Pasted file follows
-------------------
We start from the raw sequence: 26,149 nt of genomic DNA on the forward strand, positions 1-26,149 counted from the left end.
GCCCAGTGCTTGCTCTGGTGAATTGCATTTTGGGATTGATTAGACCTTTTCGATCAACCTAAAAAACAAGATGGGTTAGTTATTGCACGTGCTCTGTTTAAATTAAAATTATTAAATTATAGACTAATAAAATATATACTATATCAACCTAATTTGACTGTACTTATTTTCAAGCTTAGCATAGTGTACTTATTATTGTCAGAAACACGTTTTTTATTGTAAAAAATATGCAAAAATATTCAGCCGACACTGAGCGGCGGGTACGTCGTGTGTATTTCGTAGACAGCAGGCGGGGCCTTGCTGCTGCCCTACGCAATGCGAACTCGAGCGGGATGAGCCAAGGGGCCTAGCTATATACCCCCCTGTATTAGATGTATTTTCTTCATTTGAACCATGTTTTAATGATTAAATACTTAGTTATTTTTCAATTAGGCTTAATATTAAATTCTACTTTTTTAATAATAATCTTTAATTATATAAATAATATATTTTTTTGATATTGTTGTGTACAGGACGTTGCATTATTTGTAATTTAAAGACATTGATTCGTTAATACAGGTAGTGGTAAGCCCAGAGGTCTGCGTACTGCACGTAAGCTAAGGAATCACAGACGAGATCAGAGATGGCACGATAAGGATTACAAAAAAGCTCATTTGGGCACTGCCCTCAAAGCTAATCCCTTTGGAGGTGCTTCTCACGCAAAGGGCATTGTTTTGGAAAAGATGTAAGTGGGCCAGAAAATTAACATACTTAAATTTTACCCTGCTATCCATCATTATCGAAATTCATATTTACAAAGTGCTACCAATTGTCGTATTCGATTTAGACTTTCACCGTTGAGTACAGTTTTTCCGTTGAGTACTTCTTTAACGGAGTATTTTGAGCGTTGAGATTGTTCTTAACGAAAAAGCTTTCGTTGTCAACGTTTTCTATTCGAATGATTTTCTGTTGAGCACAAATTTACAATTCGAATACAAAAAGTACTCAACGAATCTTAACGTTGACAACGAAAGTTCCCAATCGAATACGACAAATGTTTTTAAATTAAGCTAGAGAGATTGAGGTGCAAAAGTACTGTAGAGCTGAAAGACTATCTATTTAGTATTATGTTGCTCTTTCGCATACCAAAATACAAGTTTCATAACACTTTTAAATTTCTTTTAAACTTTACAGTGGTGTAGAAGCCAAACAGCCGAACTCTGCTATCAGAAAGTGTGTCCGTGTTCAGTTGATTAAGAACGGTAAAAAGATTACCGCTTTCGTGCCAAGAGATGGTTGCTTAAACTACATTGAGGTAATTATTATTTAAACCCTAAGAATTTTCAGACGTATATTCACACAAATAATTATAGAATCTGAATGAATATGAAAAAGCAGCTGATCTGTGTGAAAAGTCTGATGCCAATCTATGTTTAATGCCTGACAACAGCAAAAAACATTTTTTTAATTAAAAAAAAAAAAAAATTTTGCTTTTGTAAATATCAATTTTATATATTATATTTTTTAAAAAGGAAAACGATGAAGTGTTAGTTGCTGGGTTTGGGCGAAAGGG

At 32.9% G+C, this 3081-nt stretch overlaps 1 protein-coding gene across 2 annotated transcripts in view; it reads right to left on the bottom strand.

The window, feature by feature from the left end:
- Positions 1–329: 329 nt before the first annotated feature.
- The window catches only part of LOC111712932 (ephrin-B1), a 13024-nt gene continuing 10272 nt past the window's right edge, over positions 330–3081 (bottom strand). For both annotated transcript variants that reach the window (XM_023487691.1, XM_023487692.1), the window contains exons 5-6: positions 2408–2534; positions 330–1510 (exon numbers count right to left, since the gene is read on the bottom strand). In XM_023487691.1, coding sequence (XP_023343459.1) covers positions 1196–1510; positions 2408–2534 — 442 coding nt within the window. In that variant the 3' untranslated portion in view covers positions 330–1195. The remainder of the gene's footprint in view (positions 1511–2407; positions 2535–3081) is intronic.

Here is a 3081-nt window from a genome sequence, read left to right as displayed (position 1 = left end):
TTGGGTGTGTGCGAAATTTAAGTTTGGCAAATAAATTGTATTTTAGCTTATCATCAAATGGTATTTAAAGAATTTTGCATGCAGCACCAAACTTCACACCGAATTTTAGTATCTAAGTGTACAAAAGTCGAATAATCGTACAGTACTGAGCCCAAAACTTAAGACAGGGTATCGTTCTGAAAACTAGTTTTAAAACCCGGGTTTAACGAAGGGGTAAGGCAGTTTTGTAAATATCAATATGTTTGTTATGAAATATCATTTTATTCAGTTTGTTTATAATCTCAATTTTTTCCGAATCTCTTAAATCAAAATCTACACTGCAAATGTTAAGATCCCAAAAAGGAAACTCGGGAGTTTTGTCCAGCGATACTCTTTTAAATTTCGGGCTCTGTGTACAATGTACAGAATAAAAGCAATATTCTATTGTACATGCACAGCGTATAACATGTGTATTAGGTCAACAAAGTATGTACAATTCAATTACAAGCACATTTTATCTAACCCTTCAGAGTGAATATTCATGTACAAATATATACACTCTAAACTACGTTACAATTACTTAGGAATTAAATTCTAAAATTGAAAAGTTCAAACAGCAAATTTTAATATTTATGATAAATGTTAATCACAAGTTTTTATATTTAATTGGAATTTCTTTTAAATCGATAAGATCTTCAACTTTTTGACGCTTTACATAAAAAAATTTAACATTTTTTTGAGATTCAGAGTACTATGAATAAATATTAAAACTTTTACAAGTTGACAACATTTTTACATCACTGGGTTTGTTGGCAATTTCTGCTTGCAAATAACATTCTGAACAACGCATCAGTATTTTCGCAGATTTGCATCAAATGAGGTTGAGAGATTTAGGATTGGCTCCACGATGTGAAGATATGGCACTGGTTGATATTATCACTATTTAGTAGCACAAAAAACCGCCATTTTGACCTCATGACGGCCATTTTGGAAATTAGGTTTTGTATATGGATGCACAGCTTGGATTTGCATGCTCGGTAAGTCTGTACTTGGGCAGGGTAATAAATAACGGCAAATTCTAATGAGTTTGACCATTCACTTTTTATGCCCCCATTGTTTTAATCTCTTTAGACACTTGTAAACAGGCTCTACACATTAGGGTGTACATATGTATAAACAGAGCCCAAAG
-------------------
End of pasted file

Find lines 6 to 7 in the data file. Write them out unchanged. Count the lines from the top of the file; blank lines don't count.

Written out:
- The window catches only part of LOC111712932 (ephrin-B1), a 13024-nt gene continuing 10272 nt past the window's right edge, over positions 330–3081 (bottom strand). For both annotated transcript variants that reach the window (XM_023487691.1, XM_023487692.1), the window contains exons 5-6: positions 2408–2534; positions 330–1510 (exon numbers count right to left, since the gene is read on the bottom strand). In XM_023487691.1, coding sequence (XP_023343459.1) covers positions 1196–1510; positions 2408–2534 — 442 coding nt within the window. In that variant the 3' untranslated portion in view covers positions 330–1195. The remainder of the gene's footprint in view (positions 1511–2407; positions 2535–3081) is intronic.

Here is a 3081-nt window from a genome sequence, read left to right as displayed (position 1 = left end):